Midlife crisis survey
First, a massive thank you to all who filled in the midlife crisis survey. I’m still collating responses, so if you have three minutes to spare, you can still share your experiences (anonymously).
What’s already clear from your answers is that when it comes to acting out your midlife, meaningless sex wins pants down over red Maseratis.
It looks like you’re one hell of a promiscuous bunch, and I love all you for it.
In all seriousness though, and a few notable exceptions aside, a midlife crisis has been – or continues to be – a thoroughly unpleasant experience for the majority of those who responded.
The more I study it and talk to clients, the more a picture emerges of a necessary – perhaps unavoidable – rite of passage towards emotional maturity. That's certainly been my own messy experience of it too.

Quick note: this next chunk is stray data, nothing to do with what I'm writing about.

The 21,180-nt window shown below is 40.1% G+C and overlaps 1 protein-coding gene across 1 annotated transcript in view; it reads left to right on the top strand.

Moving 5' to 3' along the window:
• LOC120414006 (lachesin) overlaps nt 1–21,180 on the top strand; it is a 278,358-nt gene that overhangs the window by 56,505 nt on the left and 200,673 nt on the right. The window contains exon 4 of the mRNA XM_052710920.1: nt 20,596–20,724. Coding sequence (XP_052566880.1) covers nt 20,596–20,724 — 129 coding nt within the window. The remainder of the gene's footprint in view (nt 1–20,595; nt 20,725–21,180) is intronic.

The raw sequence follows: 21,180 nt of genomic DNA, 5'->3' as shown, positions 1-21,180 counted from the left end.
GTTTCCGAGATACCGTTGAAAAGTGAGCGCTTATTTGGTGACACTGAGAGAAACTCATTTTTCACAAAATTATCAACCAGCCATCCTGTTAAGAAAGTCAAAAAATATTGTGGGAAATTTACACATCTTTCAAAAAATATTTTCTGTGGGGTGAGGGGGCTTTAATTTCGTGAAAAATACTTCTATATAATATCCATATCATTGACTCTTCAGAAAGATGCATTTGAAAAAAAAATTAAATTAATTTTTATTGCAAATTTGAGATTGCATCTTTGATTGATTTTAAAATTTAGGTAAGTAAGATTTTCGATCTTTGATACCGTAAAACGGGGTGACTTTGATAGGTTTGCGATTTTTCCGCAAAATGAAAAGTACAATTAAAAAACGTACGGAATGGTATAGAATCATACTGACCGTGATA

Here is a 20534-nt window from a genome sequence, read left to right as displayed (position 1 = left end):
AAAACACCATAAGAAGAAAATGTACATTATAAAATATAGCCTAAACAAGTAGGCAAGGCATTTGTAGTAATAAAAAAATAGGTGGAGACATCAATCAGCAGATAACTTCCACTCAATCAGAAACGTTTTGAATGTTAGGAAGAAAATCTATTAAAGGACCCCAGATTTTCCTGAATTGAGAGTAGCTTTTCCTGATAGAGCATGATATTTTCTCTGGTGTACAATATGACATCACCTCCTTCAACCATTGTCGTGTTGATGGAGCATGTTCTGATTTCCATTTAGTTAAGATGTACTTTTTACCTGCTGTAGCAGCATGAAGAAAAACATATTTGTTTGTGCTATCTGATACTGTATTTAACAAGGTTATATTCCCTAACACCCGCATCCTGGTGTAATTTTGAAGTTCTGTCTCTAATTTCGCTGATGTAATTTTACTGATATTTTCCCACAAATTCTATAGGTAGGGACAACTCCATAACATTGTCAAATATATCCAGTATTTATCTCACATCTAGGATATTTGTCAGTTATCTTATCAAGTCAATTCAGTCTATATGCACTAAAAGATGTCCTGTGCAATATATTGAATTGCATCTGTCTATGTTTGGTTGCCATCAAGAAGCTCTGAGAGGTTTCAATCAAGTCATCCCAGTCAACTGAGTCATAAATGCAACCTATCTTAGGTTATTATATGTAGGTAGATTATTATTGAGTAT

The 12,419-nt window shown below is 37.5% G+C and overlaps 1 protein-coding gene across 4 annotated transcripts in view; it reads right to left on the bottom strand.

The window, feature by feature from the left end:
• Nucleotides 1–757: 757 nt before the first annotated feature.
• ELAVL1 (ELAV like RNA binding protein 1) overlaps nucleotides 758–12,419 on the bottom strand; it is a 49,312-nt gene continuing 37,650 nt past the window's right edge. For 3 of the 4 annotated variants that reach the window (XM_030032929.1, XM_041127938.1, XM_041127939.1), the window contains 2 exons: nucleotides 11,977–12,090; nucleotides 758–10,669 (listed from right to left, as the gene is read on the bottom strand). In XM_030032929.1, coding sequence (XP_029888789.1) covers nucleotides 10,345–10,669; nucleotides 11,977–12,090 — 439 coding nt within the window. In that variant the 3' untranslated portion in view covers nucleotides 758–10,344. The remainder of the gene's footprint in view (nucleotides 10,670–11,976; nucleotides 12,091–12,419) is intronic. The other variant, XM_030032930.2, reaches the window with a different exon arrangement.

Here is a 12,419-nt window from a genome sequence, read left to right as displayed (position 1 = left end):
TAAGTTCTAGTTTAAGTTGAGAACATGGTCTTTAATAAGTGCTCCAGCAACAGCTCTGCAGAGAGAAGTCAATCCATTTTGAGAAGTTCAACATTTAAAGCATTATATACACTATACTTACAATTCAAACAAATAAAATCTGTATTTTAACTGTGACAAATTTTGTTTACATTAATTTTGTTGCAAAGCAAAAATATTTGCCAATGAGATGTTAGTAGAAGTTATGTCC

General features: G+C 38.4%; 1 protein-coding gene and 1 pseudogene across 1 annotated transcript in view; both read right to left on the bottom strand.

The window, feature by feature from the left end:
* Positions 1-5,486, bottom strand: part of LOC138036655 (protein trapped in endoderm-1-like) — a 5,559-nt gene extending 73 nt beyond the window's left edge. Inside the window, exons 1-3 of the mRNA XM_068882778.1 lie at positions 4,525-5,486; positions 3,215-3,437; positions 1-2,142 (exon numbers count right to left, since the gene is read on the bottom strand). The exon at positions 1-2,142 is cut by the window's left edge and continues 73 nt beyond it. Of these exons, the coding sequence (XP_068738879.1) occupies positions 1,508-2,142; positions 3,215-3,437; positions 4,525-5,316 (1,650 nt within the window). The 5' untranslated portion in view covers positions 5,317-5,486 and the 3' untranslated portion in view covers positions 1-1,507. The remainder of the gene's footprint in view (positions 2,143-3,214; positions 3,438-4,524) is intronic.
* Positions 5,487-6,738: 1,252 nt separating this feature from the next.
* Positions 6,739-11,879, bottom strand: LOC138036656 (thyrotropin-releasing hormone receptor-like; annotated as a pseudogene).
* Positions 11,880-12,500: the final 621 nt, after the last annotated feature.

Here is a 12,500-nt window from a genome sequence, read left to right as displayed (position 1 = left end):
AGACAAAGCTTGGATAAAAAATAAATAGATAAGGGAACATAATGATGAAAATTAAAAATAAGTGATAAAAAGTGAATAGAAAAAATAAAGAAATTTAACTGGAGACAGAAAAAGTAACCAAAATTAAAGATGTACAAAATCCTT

For most of us, the midlife point is when we crave being part of something more significant, and a desire emerges to create things that will outlast us.
It often coincides with a broader identity crisis which makes us question some of the core values we've been spoon-fed by our respective tribes, families and societies.
Instead of “What will people think?”, we start asking “What will make me feel good?”.
If we're brave, we allow ourselves to distinguish between what our experience of the world is and what we’re told that experience should be.
But if we cringe, we get stuck in a loop of endless hedonism which only comes to a halt when an external event forces our ego to face a hard, unavoidable truth.
The truth that our time here is finite – too finite to squander our capacity for romance on a relationship that's run it's course or wasting our career capital on an uninspiring status job.
How to deal with it
When this identity crisis hits, you have a choice. You can either anaesthetise yourself with boys, girls, bumps or Amazon Prime.
Or you can start showing up as the person you really are and as best as you can.
To quote James Hollis: “Our life begins twice: the day we are born, and the day we accept the radical existential fact that our life, for all its delimiting factors, is essentially ours to choose’.
And that realisation, my friends, is one big giant pot of gold at the end of a very bumpy midlife rainbow.